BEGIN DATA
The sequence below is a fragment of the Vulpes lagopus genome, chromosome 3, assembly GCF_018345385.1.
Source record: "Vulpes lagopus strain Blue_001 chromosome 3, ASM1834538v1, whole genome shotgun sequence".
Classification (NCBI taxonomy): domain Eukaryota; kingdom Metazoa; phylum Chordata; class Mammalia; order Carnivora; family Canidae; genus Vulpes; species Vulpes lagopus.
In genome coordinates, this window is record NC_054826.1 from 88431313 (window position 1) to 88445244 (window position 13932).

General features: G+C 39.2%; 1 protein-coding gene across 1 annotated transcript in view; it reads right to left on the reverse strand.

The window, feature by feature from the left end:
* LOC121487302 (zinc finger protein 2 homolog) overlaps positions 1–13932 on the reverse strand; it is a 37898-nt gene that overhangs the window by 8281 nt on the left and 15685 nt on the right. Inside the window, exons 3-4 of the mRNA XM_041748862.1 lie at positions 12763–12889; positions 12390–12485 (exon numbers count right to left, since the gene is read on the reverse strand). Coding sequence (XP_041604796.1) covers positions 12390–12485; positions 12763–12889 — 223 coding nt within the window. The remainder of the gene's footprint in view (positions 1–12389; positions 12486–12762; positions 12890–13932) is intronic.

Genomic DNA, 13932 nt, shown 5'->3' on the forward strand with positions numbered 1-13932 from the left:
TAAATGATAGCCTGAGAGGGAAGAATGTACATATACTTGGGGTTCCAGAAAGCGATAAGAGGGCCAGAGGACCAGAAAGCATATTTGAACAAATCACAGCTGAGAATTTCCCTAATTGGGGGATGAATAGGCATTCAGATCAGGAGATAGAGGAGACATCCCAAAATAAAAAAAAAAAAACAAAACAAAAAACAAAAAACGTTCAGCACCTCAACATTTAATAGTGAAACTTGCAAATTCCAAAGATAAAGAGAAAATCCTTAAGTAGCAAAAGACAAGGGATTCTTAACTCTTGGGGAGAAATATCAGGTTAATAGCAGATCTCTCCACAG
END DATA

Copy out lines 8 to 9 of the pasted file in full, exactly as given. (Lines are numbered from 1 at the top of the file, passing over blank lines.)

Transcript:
Genomic DNA, 13932 nt, shown 5'->3' on the forward strand with positions numbered 1-13932 from the left:
TAAATGATAGCCTGAGAGGGAAGAATGTACATATACTTGGGGTTCCAGAAAGCGATAAGAGGGCCAGAGGACCAGAAAGCATATTTGAACAAATCACAGCTGAGAATTTCCCTAATTGGGGGATGAATAGGCATTCAGATCAGGAGATAGAGGAGACATCCCAAAATAAAAAAAAAAAAACAAAACAAAAAACAAAAAACGTTCAGCACCTCAACATTTAATAGTGAAACTTGCAAATTCCAAAGATAAAGAGAAAATCCTTAAGTAGCAAAAGACAAGGGATTCTTAACTCTTGGGGAGAAATATCAGGTTAATAGCAGATCTCTCCACAG